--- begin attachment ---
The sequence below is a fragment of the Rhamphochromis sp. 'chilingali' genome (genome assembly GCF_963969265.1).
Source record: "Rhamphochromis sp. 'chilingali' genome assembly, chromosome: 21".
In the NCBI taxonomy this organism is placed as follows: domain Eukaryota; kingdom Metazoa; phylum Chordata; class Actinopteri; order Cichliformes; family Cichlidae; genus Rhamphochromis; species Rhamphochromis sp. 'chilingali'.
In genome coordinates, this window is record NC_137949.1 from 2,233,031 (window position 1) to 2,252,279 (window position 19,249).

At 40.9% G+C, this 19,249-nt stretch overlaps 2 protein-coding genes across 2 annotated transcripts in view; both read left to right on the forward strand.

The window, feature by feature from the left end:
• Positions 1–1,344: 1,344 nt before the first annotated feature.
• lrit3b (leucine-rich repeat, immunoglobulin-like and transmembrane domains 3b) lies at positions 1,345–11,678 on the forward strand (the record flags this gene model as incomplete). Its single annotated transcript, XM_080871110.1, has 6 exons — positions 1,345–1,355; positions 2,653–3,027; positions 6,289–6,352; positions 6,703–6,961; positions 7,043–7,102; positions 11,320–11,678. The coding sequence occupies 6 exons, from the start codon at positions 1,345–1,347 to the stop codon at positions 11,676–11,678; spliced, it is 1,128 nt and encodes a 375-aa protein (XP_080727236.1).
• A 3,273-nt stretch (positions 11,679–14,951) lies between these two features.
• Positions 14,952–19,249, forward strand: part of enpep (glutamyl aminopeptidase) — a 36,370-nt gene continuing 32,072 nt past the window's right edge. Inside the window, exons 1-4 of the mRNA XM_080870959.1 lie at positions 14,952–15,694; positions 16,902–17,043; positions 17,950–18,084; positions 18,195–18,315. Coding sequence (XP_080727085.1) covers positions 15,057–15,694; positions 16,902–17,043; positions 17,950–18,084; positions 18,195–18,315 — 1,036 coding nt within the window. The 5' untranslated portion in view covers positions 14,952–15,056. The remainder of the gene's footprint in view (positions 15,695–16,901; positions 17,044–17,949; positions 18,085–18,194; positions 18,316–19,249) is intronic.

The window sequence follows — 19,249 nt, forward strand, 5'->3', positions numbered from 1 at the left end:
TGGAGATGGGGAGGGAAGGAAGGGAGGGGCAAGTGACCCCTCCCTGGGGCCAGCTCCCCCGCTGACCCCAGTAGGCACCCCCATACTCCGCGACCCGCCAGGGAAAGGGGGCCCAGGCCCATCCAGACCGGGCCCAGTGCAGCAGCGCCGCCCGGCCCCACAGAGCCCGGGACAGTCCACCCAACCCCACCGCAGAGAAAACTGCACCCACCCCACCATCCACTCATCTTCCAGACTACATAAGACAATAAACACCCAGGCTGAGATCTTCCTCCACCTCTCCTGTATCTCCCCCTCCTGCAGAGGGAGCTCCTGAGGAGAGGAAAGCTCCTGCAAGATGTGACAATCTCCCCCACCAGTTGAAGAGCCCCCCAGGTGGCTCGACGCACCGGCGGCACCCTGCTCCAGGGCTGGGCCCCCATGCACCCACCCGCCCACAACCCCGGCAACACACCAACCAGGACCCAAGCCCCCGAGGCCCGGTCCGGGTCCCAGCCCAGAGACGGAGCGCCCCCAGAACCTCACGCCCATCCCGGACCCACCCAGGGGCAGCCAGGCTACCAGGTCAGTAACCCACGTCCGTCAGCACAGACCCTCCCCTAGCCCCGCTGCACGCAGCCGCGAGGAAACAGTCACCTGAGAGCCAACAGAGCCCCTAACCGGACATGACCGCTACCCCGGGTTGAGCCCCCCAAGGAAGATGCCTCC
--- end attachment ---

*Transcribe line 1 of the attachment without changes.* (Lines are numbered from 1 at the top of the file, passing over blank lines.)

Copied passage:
The sequence below is a fragment of the Rhamphochromis sp. 'chilingali' genome (genome assembly GCF_963969265.1).